Tuesday, January 31, 2012

Nice Bulletin Insert Explaining the Place of the Gesimas in Lententide

Look at THIS BULLETIN INSERT that Rev. Todd Peperkorn has made available for everyone's use at HistoricLectionary.com.

If you're like me and don't want to have to reinvent the wheel, this is a great summary. The insert states that after Ash Wednesday the crosses are veiled. I always thought that ceremony was after Judica. But since he makes it available in both .PDF and .DOC formats, it's easily changeable.

Thursday, January 26, 2012

How to learn to preach

Preaching is hard. This is the double plus profound conclusion I have come to. It is embarrassing to read back over many of my old sermons. Some I still like. Many I think were just...bad. I'm sure you've had similar experience. The preachers I respect the most are those who struggle with it the most and don't rest on their laurels.

The second double plus profound conclusion I have come to about preaching is that the only way to learn to be a better preacher is to read the sermons of the better preachers. I am honestly shocked that my seminary homiletics classes had almost none of this. I think one professor assigned us to read a couple of sermons. Maybe you had a different experience, but in my classes we spent a lot more time on technique, exegetical studies, Lowry Loops, object lessons, yadayadayada. I learned something or other from all of it, I suppose, but I really wish that I had started my reading of good preachers a lot earlier.

This is one of the main reasons to observe the Historic Lectionary. When I'm called to speak to pastors about worship or liturgy I always bring this up. Even if you are a fan of the post-Vatican II three year series, why not try out the Historic Lectionary for one year? If you do, every week you can read the sermons of Augustine and Chrysostom through the NPNF series (online for free), Luther (online for free), and countless others through the Sunday Sermons of the Great Fathers volumes, and the Gospel volumes of the Ancient Christian Commentary on Scripture. This is a year-long course in homiletics vastly superior to any you have taken so far. I guarantee it. And if you don't love the Historic Lectionary after that year, go back to the 3-year series with what you have learned.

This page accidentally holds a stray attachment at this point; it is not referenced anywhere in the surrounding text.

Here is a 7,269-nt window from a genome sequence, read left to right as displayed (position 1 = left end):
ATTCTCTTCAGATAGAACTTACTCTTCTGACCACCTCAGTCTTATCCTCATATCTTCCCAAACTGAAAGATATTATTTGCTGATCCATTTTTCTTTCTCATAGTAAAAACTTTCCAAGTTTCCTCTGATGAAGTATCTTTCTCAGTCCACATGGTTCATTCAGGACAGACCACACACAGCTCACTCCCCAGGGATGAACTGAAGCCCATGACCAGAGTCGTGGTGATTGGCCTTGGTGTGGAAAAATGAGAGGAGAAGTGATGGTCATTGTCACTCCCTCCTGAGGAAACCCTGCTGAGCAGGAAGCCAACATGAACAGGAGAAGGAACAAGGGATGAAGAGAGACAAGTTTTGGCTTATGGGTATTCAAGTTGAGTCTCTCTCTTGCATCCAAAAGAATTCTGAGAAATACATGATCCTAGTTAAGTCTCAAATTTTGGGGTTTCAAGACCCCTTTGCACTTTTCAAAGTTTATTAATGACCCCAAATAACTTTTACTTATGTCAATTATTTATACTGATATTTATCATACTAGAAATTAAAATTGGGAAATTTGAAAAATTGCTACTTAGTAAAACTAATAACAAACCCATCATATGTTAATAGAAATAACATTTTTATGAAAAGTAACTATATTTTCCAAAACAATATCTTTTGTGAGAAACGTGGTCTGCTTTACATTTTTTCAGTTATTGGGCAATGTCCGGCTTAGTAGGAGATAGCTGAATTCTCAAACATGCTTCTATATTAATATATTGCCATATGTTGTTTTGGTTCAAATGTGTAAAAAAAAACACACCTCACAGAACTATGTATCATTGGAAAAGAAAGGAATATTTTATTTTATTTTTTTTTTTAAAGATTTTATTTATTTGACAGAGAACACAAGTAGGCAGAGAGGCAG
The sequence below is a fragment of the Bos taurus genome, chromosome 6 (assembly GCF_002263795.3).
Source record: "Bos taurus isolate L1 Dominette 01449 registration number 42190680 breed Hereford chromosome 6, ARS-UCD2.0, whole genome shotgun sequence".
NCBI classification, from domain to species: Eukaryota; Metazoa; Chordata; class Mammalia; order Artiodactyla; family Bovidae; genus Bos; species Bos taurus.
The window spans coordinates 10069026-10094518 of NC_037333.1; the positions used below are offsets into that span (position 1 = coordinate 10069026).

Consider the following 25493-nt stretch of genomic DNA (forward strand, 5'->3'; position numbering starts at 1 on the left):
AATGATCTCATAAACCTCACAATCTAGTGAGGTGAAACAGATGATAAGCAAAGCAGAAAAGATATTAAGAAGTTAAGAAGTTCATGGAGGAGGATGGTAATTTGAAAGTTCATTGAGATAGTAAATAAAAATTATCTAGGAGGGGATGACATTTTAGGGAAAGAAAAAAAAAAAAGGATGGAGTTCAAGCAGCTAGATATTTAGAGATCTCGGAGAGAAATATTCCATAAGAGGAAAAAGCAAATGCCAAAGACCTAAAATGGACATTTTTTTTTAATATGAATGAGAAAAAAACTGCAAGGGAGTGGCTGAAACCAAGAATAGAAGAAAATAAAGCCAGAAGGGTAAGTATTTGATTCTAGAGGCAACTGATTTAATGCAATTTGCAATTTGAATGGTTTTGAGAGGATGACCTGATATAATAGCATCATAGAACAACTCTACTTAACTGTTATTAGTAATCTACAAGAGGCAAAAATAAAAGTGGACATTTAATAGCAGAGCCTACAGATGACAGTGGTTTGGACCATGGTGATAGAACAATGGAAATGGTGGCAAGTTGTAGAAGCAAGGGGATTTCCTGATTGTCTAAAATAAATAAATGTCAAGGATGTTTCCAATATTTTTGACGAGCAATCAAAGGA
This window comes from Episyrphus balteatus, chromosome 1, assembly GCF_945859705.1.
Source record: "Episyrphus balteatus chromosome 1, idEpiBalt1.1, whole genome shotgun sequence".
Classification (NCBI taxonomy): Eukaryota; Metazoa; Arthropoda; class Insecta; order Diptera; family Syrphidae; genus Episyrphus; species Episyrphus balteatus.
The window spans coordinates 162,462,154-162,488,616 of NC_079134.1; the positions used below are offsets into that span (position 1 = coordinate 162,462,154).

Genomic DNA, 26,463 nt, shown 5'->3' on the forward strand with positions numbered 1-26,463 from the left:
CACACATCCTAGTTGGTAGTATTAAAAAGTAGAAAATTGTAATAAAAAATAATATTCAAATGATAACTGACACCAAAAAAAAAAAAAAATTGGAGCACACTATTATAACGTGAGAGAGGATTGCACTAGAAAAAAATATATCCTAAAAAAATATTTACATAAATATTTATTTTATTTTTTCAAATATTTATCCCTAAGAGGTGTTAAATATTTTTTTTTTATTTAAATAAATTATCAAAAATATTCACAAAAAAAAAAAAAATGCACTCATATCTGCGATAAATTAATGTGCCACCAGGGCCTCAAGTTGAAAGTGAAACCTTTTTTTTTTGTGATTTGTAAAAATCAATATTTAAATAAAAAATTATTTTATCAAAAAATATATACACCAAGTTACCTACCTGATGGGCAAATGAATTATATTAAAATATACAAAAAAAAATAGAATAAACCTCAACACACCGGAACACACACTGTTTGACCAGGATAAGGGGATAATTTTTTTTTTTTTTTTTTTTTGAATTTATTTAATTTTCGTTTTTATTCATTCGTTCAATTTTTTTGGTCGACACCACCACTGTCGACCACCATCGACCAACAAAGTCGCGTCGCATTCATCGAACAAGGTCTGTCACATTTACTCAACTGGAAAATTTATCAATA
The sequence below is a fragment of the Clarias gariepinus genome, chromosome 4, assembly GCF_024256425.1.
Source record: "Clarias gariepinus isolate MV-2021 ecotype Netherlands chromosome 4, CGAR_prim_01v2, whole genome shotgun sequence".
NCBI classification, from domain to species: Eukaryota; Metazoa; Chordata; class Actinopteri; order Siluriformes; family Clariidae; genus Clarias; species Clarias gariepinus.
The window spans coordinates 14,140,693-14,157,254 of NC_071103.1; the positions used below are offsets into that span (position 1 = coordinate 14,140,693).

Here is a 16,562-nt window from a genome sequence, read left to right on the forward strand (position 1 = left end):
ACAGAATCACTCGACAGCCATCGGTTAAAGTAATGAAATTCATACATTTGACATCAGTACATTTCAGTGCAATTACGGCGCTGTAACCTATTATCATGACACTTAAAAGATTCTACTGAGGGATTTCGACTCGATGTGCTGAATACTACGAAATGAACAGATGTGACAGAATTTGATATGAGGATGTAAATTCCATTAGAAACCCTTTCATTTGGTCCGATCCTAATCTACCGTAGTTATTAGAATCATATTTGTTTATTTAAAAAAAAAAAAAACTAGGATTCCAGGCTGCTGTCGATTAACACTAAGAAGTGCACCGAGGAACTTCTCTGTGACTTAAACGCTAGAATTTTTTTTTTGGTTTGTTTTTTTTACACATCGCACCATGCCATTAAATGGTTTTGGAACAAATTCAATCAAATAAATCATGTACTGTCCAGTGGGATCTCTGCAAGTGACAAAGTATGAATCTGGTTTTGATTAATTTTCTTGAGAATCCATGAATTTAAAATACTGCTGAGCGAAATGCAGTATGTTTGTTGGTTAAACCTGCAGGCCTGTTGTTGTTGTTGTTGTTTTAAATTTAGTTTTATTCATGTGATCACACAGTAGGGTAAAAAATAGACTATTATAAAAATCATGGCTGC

Tuesday, January 24, 2012

Jefferson Bethke's Palpable Hypocrisy

Over sixteen million hits on his YouTube video "Why I Hate Religion, but Love Jesus" have provided over sixteen million people with an opportunity to see the palpable hypocrisy of Jefferson Bethke and his poetry.  Unfortunately it's likely that the same misguided thinking has kept many more millions away from the church, Bethke's straw man. He claims the church starts wars, builds huge churches while failing the poor, and equates establishment Christianity with support for the Republican party. His verdict: "It never gets to the core; it's just behavior modification like a long list of chores."

He claims that God calls religious people whores, and charges them with hypocrisy ("acting like a church kid while addicted to pornography"), because they are "self-righteous."

No doubt it would be easy to find churches that fit this description, in part for the simple reason that there are so many offerings on the smorgasbord, but here's what struck me.  While going on this rampage without making any distinctions, and writing religion off in some of the most wildly descriptive judgments imaginable, he makes this outlandish disclaimer: “Now I ain’t judging.  I’m just saying quit putting on a fake look."

"I ain't judging"?  Friend, if this ain't judging, then what is?  

Here's the whole trouble, actually.  He shouldn't be judging, because his judgment is grossly unfair; he's not equipped, and he doesn't provide the evidence.  It's the same worn and tired complaint that it's religion that starts wars. What religion started the Nazi regime?  Or the Viking marauders?  Or the Huns?  And as for religions that do start wars, well, let's see: there's Islamofascism, but I don't think that's the religion Bethke has in mind.  What he's probably thinking of (though one can't really tell) is the Crusades.  There's a lot of misunderstanding afoot about the Crusades, but even we grant that the Crusades were stared in the name of religion, it's doubtful that Pope Urban was the religious type Bethke has in mind, and to say the papacy in that day was an exemplar of the religion prominent in today's American churches is a hard sell.  My guess is that Bethke knows next to nothing about the Crusades.